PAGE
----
Heavy lift capability in the ranges that I have mentioned is significant in that it offers the lowest risk and highest mission reliability, and ultimately the lowest cost for exploration missions. It would take 5 to 7 launches using smaller existing launch vehicles to accomplish what a single 170,000 to 250,000 pound launch vehicle can do.

The cost of breaking the exploration missions into numerous smaller pieces to accommodate a smaller launch vehicle is cost prohibitive. Each smaller element will have to become a complete spacecraft on orbit while performing an automated rendezvous and docking and be burdened with all the systems required to survive and operate in space including power systems, thermal control systems, propulsion systems, guidance navigation and control systems, docking systems, etc. Then there is the cost of the infrastructure required to support the surge rates needed for multiple launches of smaller launch vehicles that would be required during a lunar or Mars campaign. This combined with all of the associated operational costs make the use of smaller launch vehicles for exploration missions cost prohibitive. Add to that the impact on mission reliability as a result of performing so many launches and associated on-orbit assembly operations and one quickly realize that the chances of accomplishing multiple moon or Mars missions using smaller launch vehicles is slim to none. A heavy lift launch vehicle eliminates costly and complex in-space docking and on-orbit assembly and all of the associated supporting hardware, testing, checkout, and sustaining operations. Most significantly, a heavy lift launch vehicle simplifies the exploration architecture driving down costs for sustaining and logistics.

In combination with the heavy lift launch capability, it is equally important to leverage existing human rated propulsion elements and focus on the safest way to put the crew in space. Utilizing a single space shuttle reusable solid rocket motor for the first stage of the crew launch vehicle is an ideal application of simplicity. The motor is already human rated and has an outstanding proven safety and reliability record. Add to this reusable first stage a previously developed human rated 2nd stage rocket engine, either a simplified version of the Apollo engine that took astronauts to the moon, the J-2S, or a space shuttle main engine and you have a very simple, cost effective launch vehicle solution, built upon human rated heritage.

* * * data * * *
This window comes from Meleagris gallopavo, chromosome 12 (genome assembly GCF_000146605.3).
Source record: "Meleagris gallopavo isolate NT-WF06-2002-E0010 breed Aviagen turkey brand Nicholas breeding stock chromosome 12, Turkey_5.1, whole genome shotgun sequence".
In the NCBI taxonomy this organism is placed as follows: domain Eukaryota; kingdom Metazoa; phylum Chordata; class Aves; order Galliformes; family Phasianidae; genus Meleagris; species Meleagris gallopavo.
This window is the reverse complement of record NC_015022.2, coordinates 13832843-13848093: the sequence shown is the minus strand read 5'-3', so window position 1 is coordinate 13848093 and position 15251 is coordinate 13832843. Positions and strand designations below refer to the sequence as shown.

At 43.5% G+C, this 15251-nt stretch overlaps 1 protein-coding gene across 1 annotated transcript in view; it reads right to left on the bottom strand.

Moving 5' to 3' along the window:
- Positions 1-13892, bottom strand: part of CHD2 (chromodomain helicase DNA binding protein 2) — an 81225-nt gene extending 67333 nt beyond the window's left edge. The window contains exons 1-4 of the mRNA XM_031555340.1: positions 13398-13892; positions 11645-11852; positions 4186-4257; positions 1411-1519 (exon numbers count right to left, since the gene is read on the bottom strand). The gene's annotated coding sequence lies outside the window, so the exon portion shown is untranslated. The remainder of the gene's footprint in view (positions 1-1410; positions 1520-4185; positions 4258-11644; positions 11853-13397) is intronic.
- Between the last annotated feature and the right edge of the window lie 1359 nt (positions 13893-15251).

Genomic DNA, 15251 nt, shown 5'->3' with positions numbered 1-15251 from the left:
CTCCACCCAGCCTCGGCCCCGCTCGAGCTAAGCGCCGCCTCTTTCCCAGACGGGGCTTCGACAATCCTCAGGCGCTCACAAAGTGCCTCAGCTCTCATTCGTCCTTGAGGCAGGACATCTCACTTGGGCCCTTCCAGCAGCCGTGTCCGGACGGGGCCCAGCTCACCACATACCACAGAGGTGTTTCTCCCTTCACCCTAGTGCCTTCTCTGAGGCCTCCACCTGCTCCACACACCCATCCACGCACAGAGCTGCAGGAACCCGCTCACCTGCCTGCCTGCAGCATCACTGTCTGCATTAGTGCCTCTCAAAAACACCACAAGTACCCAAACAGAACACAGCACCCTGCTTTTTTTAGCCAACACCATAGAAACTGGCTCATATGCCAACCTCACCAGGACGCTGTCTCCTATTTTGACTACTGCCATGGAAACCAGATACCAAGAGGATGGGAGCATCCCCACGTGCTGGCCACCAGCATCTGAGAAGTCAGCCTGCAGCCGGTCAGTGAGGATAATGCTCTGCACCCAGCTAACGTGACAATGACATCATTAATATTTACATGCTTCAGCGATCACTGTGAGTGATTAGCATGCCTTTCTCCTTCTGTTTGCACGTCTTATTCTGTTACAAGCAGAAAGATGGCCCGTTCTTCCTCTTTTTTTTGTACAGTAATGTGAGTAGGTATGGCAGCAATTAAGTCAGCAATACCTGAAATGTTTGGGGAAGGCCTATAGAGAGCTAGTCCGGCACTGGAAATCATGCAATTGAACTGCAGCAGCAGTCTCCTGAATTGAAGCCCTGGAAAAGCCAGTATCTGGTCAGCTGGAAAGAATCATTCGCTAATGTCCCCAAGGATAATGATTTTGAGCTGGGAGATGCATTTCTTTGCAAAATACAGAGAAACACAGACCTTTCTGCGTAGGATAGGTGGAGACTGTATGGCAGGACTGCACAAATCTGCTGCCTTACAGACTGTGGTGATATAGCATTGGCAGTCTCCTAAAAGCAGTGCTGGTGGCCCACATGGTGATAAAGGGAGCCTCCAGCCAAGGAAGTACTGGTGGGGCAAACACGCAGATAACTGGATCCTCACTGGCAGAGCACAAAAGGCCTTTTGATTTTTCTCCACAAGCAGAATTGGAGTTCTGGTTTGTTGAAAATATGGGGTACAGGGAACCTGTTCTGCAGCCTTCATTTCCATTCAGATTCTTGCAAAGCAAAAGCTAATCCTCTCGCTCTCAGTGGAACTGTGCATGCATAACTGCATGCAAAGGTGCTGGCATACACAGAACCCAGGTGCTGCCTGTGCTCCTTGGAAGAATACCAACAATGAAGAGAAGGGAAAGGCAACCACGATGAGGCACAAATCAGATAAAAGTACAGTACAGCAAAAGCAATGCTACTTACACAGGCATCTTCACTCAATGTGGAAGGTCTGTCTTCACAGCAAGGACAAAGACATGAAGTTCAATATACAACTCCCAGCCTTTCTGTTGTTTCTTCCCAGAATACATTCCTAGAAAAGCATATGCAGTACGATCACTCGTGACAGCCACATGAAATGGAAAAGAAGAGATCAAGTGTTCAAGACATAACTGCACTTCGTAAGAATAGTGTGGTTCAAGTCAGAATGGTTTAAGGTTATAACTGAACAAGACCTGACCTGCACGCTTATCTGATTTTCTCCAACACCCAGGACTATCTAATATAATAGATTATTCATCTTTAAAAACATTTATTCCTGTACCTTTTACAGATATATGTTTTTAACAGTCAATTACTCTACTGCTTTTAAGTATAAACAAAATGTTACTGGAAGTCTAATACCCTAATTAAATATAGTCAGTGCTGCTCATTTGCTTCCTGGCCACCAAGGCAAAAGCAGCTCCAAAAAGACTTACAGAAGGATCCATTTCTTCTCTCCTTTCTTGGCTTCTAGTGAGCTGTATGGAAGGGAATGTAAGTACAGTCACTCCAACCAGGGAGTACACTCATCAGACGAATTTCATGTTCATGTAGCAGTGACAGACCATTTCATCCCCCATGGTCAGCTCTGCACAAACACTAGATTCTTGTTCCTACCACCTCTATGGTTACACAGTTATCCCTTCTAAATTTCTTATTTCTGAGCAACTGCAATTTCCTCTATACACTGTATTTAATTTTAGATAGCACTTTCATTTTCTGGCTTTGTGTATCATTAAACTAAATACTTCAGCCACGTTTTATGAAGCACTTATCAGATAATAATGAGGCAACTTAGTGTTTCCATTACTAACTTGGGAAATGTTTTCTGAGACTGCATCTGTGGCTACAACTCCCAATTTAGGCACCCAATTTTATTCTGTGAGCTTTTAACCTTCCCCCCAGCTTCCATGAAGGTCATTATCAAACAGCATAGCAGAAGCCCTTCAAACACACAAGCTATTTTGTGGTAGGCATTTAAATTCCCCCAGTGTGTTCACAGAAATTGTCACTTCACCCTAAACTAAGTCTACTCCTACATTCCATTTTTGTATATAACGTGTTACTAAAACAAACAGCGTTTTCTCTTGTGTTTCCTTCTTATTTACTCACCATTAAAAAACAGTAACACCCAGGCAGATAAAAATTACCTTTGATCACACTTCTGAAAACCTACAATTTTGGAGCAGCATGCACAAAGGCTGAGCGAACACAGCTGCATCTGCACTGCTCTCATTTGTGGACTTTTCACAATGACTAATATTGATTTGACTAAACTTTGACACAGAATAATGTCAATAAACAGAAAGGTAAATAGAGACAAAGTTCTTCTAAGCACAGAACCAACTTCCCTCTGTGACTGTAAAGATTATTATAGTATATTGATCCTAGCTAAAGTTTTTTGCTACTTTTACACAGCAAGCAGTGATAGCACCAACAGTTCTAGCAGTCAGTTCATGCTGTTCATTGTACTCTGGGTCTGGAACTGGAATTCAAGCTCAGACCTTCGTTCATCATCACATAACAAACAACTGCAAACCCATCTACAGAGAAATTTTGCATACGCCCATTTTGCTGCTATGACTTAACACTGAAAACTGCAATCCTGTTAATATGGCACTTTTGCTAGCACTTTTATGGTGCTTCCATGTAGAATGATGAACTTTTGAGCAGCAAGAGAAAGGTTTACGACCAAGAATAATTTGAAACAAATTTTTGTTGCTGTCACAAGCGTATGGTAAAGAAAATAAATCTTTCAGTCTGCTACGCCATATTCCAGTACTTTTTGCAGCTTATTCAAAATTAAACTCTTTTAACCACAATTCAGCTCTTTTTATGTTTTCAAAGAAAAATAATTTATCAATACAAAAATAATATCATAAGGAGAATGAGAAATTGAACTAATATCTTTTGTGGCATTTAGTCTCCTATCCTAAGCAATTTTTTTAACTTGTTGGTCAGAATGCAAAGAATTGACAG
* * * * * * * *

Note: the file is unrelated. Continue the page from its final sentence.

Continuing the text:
Albert Einstein once said: “make everything as simple as possible, but not any simpler”. The crew launch vehicle that I just described is the simplest launch vehicle that can deliver almost 50,000 pounds to Low Earth Orbit. This simplicity and use of highly reliable components results in the safest launch vehicle possible for transporting astronauts to space. In fact a recent reliability and crew safety assessment of the SRB/J-2S Launch Vehicle conducted by Science Applications International Corporation (Attachment 2: SAICNY05-04-1F, 1 April 2005) concluded “…the SRB/J-2S derived launch vehicle forecasted crew safety level, as measured in missions where the crew is lost in a total number of missions, is 1 in 3,145…” This is an order of magnitude better than today’s capabilities. Another important feature of this design is that it has sufficient performance to fly trajectories to orbit that are compatible with a crew escape system. Other launch vehicles with insufficient thrust require the launch vehicle to fly higher, steeper, and longer, exposing the crew to extensive periods (up to three times longer) where a simple ballistic crew escape is not survivable.

The other major benefit of this evolved approach is that because of its simplicity and reliance on already developed hardware, this launch vehicle can be available soon. In fact, a demonstration launch could be conducted in 2008 and be ready to fly the CEV about when the Shuttle is scheduled for retirement. We could also have the heavy lift version ready at about the same time, and by leveraging the resources of the current shuttle program we could save significant dollars. We have the talented work force, facilities, and most of the major hardware components in hand. By evolving what we have and only developing new components where needed, we can drastically reduce the cost and schedule to provide the capabilities we need to safely transport astronauts to orbit and provide the heavy lift required to conduct space exploration.

The approach that I have described also provides a means of safely transitioning from the current Space Shuttle System to the launch system required to support the Exploration Vision. The SRB/J-2S launch vehicle could easily be used to carry crew and cargo to the International Space Station, or be used as a highly reliable payload carrier to support U.S. assured access to space requirements.

By leveraging the current Space Shuttle resources we have the ability to get astronauts to/from Low Earth Orbit, an order of magnitude safer than we do today, for a very affordable cost and on a schedule that avoids a “gap” in U.S. human space flight capability. We also have the propulsive backbone of the Space Shuttle System today that is proven and ready to provide a cost effective heavy lift capability needed to do exciting exploration of the moon and enable us to reach Mars and beyond. In summary we have a Safe, Simple solution that we can have Soon. We owe it to our children and future generations to do so.

Thank you for the opportunity to share my thoughts with you, I will be pleased to respond to any questions that you may have.

SpaceRef staff editor.